Understanding Medicare: Basics You Need to Know

Federal health program

Chances are, if you’re not on Medicare, you don’t know very much about the federal health program. You’ve likely noticed Medicare taxes come out of your paychecks but probably haven’t thought about how much you’ll be paying for healthcare once you become eligible.  Here we will provide an introduction to understanding Medicare.

What is Medicare?

Medicare is national health care coverage in the United States, primarily for individuals ages 65 and over. You can also enroll if you’ve received Social Security Disability Insurance (SSDI) for more than 24 months or are diagnosed with end-stage renal disease (ESRD) or amyotrophic lateral sclerosis (ALS). The term “Original Medicare” refers to Parts A and B

Part A

Medicare Part A provides inpatient coverage, which pays for hospital-related costs. These costs include semi-private rooms, hospital meals, special care units, lab tests, x-rays, skilled nursing facility care, short-term nursing home care, hospice, and more. People who have paid into Medicare taxes for at least 40 quarters, or ten years, are eligible for premium-free Part A.

Part B

Medicare Part B covers outpatient care, such as doctor visits. This part of Medicare also includes laboratory tests, mental health care, and ambulance services. The standard premium for Part B in 2021 is $148.50. For higher-income earners, this amount is subject to adjustment based on their income bracket.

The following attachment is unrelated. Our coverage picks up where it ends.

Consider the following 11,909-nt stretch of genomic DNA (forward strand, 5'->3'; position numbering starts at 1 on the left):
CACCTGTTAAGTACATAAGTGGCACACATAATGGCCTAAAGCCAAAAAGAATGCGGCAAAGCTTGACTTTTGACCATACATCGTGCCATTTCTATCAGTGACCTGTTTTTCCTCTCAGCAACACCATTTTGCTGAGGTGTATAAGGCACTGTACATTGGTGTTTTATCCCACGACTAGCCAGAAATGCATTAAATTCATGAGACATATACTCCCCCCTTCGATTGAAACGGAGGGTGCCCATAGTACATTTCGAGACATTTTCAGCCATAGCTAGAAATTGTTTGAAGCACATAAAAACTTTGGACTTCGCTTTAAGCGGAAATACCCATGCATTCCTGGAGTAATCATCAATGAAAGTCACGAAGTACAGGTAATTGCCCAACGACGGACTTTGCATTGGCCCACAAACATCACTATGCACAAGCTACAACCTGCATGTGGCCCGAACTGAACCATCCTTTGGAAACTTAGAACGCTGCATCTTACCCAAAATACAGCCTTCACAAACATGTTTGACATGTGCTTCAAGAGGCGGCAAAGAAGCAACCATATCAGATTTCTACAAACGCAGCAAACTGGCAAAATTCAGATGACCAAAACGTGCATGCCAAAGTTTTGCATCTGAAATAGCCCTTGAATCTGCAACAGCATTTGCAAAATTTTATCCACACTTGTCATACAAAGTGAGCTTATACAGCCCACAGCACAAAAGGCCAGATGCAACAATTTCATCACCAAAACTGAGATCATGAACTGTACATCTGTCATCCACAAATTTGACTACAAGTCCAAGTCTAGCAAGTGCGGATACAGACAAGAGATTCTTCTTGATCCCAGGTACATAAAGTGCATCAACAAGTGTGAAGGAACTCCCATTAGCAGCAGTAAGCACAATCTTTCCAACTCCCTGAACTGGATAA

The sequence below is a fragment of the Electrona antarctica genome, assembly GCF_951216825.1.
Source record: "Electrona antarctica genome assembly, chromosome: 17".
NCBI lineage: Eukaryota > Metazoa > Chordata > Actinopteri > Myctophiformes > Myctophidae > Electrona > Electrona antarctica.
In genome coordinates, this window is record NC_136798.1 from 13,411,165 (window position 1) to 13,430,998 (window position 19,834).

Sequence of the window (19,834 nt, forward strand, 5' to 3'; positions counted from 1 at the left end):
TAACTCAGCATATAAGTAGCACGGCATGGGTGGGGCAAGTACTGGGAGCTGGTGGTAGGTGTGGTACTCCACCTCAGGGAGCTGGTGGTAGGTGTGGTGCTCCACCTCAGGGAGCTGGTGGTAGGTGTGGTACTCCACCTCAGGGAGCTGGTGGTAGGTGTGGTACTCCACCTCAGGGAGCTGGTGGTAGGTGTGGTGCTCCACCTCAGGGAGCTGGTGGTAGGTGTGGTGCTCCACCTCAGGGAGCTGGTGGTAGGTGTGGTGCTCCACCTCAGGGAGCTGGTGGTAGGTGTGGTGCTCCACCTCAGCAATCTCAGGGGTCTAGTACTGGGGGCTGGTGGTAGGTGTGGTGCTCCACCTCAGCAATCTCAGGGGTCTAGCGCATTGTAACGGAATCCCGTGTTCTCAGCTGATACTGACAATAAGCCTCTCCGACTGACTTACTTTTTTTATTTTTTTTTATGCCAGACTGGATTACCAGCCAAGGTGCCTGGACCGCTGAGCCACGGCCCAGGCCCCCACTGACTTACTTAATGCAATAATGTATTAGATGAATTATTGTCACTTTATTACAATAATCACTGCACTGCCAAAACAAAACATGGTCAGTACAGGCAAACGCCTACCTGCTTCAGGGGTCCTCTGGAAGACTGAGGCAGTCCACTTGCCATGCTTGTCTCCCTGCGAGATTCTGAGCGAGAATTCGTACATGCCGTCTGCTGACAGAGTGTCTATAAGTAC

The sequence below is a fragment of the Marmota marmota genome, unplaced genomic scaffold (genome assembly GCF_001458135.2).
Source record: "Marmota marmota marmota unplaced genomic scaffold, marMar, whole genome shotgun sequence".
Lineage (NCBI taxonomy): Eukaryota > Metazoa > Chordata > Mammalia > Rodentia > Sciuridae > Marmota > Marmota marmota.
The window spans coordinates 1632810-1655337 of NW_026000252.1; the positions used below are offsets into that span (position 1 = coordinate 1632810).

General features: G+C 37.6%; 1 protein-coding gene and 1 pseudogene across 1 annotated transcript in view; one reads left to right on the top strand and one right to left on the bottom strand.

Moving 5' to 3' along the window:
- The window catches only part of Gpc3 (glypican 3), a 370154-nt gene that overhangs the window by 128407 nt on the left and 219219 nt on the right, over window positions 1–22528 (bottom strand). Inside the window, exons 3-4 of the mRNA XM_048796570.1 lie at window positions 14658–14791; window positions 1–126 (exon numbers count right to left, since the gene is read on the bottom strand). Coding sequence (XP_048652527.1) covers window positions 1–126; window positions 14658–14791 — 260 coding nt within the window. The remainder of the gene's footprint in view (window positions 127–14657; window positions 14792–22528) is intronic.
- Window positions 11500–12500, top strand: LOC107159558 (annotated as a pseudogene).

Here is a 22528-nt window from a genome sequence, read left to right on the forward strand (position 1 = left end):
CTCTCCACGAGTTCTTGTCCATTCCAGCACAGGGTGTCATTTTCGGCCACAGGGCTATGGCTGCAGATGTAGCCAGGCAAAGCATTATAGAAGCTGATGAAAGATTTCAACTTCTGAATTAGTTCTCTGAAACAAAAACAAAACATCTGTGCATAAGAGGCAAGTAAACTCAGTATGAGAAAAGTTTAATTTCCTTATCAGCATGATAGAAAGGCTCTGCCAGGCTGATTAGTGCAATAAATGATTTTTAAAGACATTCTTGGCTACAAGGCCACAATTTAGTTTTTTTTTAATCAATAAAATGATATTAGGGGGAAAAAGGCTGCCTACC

Part C (Advantage)

These plans stand-in for Original Medicare as long as you have them. Private health insurance companies offer Part C plans, often for low monthly premiums. Often, the plans include dental, vision, hearing, and prescription drug coverage. Original Medicare doesn’t cover any of these benefits.

Part D (Prescription Drug Plans)

The prescription drug portion of Medicare is Part D. In 2006, Medicare introduced this component to provide coverage for outpatient prescription drugs. This coverage is optional, but it can be beneficial to sign up as soon as possible. If you delay Part D enrollment without creditable coverage you will have to pay a late enrollment penalty.

Making Wise Choices About Your Coverage

When planning to enroll in Parts A, B, and D, consider whether you have creditable coverage so you can avoid the late enrollment penalties. Enrolling as soon as you’re eligible or lack creditable coverage can save money in the future that you would otherwise spend on inflated premiums.

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